Tuesday, March 28, 2023

How Matt Swarmer’s Unique Slider Is Bringing the 28-Year-Old Chicago Cubs to Big League Success

How Matt Swarmer'S Unique Slider Is Bringing The 28-Year-Old Chicago Cubs To Big League Success

Chicago Cubs rookie Matt Swarmer knows that his high extended leg kick is reminiscent of another big league pitcher.

“People always ask me, ‘Do you get this from Bronson Arroyo? Swarmer told the Tribune. “I developed it on my own.

“But I like to tell people it’s from Arroyo,” he said with a laugh, “because I don’t know how to explain it sometimes.”

The 28-year-old right-hander is making the most of his unexpected call-up this week. Days after Swarmer’s big-league debut on Monday, he was still in shock as the magnitude of reaching the majors for the former 19th-round pick kept sinking.

And after Saturday’s 6-1 win in Game 1 against the St. Louis Cardinals – his first win in the second start of his career – Swarmer searched for words again.

“Oh man, that’s unbelievable,” Swarmer said on Saturday. “I’ve always thought about being here, and now I’m competing with the best people. Oh, that’s great. I’m living in the moment right now.”

“I’ve always seen those guys on TV, and now that I’ve got a chance to face them, it’s really special in that moment. I’ve got to soak it all up.”

In both starts Swarmer opposed an earned run in six innings, combining 11 strikeouts and three walks. At the core of his success is a lousy slider. He produced 13 shocks with his slider on Saturday after producing 10 on Monday. A further 12 sliders on two starts resulted in a strike called.

“When he’s at his best, he has a unique slider — the way he moves out of his hand, the way he moves,” pitching coach Tommy Hotovi told the Tribune. “A lot of times you’ve seen people have two pitches that are power pitches, but they also have the ability to move that slider around and locate it where it’s needed. As long as he can control those two pitches and move them around, you can do great things.

“Sometimes people get here and they try to do too much. He’s not the kind of person who will try to do more than he knows he can.”

The swarmer relies on two pitches – a four-seam fastball and a slider – at a frequency that is unusual for a major league debut. Through two starts with the Cubs, he took 97.2% of his pitches.

But it’s his ability to manipulate his slider, essentially creating two pitch sizes, that makes pitch pitching so effective. When the swarmer wants to put a hitter down in the zone or even just trying to get the pitch above the plate, he will take some of his slider and sometimes get more around the baseball. If he stays on top of the ball with his slider grip, it makes a sharp vertical break.

The key to his success is to keep the same arm angle when using each slider type, while also aiming it away from his fastball. Swarmer initially used his slider grip in 2018 but lost it during the 2019 season. Until last July to finally get it back where he wanted it.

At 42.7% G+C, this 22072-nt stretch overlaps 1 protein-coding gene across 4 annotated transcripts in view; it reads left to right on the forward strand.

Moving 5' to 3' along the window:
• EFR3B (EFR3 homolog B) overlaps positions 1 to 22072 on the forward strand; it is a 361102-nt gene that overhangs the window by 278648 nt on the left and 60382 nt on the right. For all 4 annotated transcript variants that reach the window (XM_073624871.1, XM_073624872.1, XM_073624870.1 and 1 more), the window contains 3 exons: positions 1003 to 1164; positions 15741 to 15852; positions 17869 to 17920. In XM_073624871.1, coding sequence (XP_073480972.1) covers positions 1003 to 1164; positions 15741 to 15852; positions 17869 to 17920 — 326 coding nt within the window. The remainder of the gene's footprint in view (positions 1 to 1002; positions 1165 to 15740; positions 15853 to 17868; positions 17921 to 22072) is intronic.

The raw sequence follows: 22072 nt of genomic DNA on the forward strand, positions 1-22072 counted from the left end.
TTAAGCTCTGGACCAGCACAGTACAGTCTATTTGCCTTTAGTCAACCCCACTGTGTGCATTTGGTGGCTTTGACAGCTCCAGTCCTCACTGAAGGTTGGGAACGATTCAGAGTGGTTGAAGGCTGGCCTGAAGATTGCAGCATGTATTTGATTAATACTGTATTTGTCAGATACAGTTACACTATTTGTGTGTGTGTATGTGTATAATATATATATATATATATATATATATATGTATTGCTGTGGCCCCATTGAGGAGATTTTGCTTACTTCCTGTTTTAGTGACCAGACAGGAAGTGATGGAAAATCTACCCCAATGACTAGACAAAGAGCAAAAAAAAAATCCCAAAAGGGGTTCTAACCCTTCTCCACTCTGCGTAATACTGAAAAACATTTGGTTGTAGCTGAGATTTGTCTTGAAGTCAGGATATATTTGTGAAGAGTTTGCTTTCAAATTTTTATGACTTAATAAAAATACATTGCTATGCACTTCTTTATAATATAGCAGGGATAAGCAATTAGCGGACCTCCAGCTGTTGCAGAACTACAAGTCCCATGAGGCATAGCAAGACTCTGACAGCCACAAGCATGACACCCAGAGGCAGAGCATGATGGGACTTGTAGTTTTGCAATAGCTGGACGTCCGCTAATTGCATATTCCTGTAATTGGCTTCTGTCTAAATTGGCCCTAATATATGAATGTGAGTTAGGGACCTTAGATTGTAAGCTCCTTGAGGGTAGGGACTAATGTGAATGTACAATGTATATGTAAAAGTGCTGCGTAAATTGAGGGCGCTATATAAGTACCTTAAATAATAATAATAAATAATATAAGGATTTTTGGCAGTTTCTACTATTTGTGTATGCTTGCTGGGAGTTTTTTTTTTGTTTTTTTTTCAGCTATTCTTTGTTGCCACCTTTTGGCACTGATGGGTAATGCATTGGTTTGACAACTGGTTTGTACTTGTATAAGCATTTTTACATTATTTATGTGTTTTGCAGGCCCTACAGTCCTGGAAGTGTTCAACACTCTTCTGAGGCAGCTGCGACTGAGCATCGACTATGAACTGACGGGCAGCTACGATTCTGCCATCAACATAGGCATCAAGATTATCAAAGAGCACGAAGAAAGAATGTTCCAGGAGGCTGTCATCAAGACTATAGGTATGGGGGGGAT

“For a hitter like this, you have to be very selective about where you’re going to throw because they’ll hit it if it’s around the plate,” Swarmer said.

The success of mixing the two pitches in his big league career does not mean that he is abandoning the development of the third pitch, a change. Swarmer knows he will need to become more involved on the pitch as teams prepare a scouting report against him. Of the 178 pitches he bowled in his first two starts, only five were changes.

Swarmer believes he can get hold of a change that works for him, but he continues to tinker.

“The only way I’ll know if it’s good is if I throw it at the hitters,” Swarmer said. “And if I don’t, you basically won’t know until you encounter hitters like this.”

Hotovi said it comes down to finding the low-leverage position or identifying the right hitter to deploy the change. Before the adoption of designated hitters by the National League, pitcher spots used to be a good opportunity to work in a developing pitch.

“On the other hand, we want guys to attack with their own strength,” Hotovi said, “and one thing that has an advantage with pitchers is that the hitter doesn’t know when we’re going to break a new one. pitch.”

Swarmer’s stellar first two starts – against division rivals no less – serves as a great jumping-off point for taking the next step as a big league pitcher. For the swarmer, that includes locking down all aspects: honing your change, controlling the running game and in-game situations, and using the strategy side.

In minor leagues, a lot of success can come from just executing pitches and getting outs. With the Cubs, Swarmer will need to prove he can work through a lineup and mix his pitches well enough to keep hitters guessing.

But perhaps most importantly, Hottowee wants Swarmer to keep having fun and be himself because that’s a big part of what made him so good.

“I worked very hard for this,” Swarmer said. “In minor league, you just have to stay true to yourself and say, hey, if you just keep working, you’ll have a chance to be successful one day. I just kept competing and I thank God that I’m here.”


Nation World News Desk
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